Our experience has shown that some financial advisors significantly build their practice in a bear market. Part of the reason they thrive is that to some of their competitors, the telephone becomes a three hundred pound weight when the bear market hits. Those competitors may have difficulty explaining to their clients why their account values have significantly decreased.
The clients of these competitors may be investors who consciously sought financial advice, but when they needed their advisor most, they were not available.
We call these clients "The Great Detached Investors."
To help you establish yourself as a valuable resource for your clients during the next market downturn, Dunham has created the Bull and Bear in a Cloud marketing campaign. It consists of 14 white papers and three videos that, with your compliance approval, you can privately label with your name and logo.
You can share these materials with clients now to serve as a valuable resource for them before the next bear market. The program may make you more referable to your client's friends and family members, who may have become one of the “Great Detached Investors.”
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What is Dollar Cost Averaging?
Today we’ll be looking at how investors could take the emotion out of investing by Understanding Dollar Cost Averaging. Dollar cost averaging is the disciplined, systematic, and unemotional method of investing a fixed dollar amount at regular intervals, regardless of the market's direction.
For example, let's assume the market is declining or you fear it will decline, and you have $100,000 to invest that would typically be allocated to stocks. One of the historical challenges of investing in the stock market is that the market is cyclical. It goes up in value and decreases in value, but we do not know how much it will go up or how much it will go down, and we do not know when it will do either. Past performance is not indicative of future results.
With the hypothetical $100,000 investment in a declining market, some investors might limit themselves to two options; invest all of it at one time or not invest it at all out of fear of the declining market.
Dollar cost averaging may offer a third option.
Instead of putting all of the $100,000 in the market today, you could invest at regular intervals, regardless of the stock price. Maybe you decide to invest the money in equal amounts over the next 12 months.
The advantage of investing this way is that your money buys more shares at the lower stock prices when the market is declining and fewer shares at the higher prices when the market goes higher. What dollar cost averaging does is take advantage of the fact that markets typically move in cycles.
To take a closer look at dollar cost averaging, click here to gain access to a free, customizable white paper!
Although past performance is not an indication of future results, historically, what we have seen in the markets might suggest that dollar cost averaging may be a worthy strategy to consider, particularly when the market is declining.
Click the link below to watch our video on dollar cost averaging. Our dollar cost averaging video can be customized with your logo and disclosures by filling out this form. Please be sure to obtain your compliance approval before using customized marketing materials.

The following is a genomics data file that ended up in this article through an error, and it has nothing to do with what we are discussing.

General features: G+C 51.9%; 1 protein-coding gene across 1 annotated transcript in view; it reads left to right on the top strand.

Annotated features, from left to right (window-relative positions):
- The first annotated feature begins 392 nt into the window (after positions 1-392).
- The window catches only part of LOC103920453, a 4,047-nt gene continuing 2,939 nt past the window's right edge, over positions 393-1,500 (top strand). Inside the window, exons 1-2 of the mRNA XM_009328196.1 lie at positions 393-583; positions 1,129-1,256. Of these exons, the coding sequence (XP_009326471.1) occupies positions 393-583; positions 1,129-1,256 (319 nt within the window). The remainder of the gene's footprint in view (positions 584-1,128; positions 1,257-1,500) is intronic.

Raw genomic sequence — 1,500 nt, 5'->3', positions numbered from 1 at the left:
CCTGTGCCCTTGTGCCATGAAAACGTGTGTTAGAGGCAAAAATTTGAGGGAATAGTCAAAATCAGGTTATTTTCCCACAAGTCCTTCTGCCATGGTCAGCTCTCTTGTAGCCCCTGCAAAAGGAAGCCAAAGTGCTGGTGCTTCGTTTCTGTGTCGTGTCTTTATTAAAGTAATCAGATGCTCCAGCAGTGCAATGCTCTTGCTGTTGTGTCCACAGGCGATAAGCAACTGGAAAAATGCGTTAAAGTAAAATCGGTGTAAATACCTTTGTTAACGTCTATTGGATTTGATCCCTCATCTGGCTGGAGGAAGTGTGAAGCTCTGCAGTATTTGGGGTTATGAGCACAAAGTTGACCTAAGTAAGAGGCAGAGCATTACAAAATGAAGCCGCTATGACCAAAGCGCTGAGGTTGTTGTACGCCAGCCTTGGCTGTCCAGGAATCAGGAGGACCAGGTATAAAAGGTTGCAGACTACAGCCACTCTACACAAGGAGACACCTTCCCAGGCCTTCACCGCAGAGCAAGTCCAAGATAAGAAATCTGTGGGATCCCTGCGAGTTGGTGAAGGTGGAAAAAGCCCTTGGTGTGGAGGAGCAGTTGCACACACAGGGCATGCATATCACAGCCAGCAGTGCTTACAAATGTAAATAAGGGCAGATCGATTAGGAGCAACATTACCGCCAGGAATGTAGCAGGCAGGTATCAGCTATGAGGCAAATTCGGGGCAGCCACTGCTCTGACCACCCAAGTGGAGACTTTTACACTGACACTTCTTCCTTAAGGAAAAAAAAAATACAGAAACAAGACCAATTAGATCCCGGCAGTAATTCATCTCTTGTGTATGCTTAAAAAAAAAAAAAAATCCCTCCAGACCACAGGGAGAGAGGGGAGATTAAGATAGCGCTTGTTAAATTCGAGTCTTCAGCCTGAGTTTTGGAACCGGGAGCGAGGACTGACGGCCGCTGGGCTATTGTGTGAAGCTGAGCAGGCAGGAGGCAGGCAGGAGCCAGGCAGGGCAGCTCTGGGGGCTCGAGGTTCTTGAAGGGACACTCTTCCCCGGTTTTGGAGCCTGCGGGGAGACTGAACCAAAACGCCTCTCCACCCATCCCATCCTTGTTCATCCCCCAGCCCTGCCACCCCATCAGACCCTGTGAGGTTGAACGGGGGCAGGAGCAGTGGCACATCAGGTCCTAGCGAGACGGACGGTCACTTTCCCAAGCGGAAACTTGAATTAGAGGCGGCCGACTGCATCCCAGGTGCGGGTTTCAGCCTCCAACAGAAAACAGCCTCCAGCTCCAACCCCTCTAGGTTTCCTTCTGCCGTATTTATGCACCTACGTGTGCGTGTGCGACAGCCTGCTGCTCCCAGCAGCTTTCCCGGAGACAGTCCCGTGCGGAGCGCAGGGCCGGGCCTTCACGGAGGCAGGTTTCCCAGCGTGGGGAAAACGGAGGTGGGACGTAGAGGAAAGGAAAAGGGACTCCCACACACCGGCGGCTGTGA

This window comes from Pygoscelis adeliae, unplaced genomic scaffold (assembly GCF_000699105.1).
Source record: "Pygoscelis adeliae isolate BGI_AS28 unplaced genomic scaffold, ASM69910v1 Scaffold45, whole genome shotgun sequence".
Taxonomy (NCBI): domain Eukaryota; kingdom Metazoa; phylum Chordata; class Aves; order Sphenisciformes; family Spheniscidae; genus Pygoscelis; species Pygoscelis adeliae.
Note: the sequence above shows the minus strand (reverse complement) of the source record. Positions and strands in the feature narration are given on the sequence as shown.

Investments are subject to risks, including possible loss of principal. Investors should consider the investment objectives, risk factors and expenses of any investment carefully before investing. Diversification does not guarantee profit or ensure against loss.
No investment strategy or risk management technique can guarantee returns or eliminate risk in any market environment. Past performance is not indicative of future performance and are no guarantee that losses will not occur in the future. Future results are not guaranteed and a loss of principal may occur.
The S&P 500, or the Standard & Poor’s 500, is a stock market index based on the market capitalizations of 500 large companies having common stock listed on the NYSE or NASDAQ. The S&P 500 Index components and their weightings are determined by S&P Dow Jones Indices. It differs from other U.S. stock market indices, such as the Dow Jones Industrial Average or the Nasdaq Composite index, because of its diverse constituency and weighting methodology. It is one of the most commonly followed equity indices, and many consider it one of the best representations of the U.S. stock market, and a bellwether for the U.S. economy. You cannot invest directly in an index.
A bull market is defined as a market that is up 20 percent or more. A bear market is defined as a market that is down 20 percent or more.
All examples are hypothetical and are for illustrative purposes only. We encourage you to seek personalized advice from qualified professionals regarding all personal finance issues. The solution for an investor depends on their and their family’s unique circumstances and objectives.
Information contained in the materials that are included in the Bull & Bear in a CloudSM Marketing Campaign is believed to be from reliable sources, but no representations or guarantees are made as to the accuracy or completeness of information. This document is provided for informational purposes only and should not be construed as individual investment advice.
Dunham & Associates Investment Counsel, Inc. is a Registered Investment Adviser and Broker/Dealer. Member FINRA / SIPC. Advisory services and securities offered through Dunham & Associates Investment Counsel, Inc.Subscribe to the Dunham Blog